This report is a compilation of the latest available Victorian cancer statistics.
Cancer is a leading cause of disease burden in Victoria with an average of 81 new diagnoses every day. In 2013, 29,738 Victorians were diagnosed with cancer.
Since 1982, cancer incidence rates have steadily increased (annual increases of 0.8% for men and 0.6% for women), though falling prostate cancer rates have resulted in recent decreases in male incidence.
There are 30 deaths from cancer in Victoria every day. In 2013, 11,009 people died from cancer.
Death rates have declined steadily since 1982 (falls of 1.4% per year for males and 1.1% for females). This reflects earlier detection of cancers through screening, falling tobacco use, especially by males, and improvements in treatment.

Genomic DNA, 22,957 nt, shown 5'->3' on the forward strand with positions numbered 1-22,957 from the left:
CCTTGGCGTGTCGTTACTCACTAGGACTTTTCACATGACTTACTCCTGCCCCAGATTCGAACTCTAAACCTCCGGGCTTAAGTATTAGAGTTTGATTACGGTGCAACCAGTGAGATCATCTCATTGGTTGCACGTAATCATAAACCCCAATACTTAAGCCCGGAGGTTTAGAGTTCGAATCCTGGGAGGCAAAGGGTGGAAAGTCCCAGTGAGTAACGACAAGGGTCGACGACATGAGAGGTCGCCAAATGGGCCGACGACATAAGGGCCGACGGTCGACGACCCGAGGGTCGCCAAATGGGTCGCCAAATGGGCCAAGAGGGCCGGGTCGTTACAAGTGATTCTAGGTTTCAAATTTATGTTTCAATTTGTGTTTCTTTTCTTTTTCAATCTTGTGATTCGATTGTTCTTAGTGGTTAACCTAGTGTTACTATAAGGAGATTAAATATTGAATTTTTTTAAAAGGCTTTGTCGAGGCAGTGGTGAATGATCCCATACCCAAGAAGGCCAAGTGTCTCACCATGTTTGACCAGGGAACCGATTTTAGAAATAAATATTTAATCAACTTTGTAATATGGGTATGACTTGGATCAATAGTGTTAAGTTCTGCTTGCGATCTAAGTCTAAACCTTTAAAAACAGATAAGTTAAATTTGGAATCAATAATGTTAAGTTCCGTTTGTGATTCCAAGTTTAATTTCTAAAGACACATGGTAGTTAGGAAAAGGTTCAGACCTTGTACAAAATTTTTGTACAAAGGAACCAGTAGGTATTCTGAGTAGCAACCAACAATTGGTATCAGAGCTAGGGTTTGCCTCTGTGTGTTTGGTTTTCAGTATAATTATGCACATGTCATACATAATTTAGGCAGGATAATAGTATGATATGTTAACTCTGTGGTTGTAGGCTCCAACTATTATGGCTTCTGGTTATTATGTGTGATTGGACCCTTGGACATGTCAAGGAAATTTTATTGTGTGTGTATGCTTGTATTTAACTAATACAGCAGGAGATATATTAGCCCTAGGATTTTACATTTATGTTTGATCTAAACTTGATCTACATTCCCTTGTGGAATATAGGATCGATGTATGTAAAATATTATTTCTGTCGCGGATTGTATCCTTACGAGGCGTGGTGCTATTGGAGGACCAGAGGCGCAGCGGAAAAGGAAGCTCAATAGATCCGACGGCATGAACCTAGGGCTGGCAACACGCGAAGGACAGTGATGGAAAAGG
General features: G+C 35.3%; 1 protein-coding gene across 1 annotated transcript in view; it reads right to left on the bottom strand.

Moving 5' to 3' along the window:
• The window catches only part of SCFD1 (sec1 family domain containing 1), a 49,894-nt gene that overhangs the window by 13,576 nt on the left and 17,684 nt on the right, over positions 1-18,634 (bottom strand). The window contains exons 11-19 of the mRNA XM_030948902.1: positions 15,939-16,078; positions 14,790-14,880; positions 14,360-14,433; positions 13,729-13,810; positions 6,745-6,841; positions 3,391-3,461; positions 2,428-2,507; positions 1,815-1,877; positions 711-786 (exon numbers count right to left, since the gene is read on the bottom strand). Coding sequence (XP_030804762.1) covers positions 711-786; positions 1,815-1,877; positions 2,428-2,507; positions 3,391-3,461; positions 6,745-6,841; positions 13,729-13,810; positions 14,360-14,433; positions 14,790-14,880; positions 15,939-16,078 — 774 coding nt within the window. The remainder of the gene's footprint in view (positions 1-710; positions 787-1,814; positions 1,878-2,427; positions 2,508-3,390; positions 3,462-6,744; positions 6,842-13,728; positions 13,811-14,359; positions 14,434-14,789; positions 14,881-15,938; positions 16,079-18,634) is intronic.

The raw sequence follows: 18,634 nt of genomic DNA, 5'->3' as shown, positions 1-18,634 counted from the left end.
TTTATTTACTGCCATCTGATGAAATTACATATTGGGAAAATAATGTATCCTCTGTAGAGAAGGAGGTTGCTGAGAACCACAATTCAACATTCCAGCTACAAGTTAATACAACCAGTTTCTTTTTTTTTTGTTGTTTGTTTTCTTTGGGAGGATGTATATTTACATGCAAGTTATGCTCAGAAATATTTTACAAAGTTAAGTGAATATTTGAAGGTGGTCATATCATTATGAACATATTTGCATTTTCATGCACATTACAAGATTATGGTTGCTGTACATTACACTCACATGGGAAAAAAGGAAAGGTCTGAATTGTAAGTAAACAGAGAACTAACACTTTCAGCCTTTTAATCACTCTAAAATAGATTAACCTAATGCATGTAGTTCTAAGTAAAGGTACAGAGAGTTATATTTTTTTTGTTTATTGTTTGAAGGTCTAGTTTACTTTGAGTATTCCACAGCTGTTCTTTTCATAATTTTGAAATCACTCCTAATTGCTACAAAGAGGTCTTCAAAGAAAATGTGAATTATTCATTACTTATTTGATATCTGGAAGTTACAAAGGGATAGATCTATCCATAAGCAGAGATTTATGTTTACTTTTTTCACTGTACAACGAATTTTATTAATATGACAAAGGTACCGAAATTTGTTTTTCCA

In 2013, cancer deaths in Victoria resulted in the premature loss of nearly 62,000 years of life. This is more than four times the loss resulting from other major causes of death.
Most common cancers
The five most common cancers in Victoria are prostate, breast, bowel, lung and melanoma, together accounting for almost 60% of all new cancers and half of all cancer deaths.
During the period 1988-2012, five-year survival increased from 48% to 67%. Between the last two five-year periods, survival improved from 62% to 67%.
It is estimated that by 2024-2028 the annual incidence of cancer will reach over 41,000, an increase of 43% from 2009-2013. During the same period, deaths from cancer will increase to over 14,000 per year. Although actual numbers of new cases and deaths are increasing rapidly, this is largely due to the growth and ageing of the Victorian population.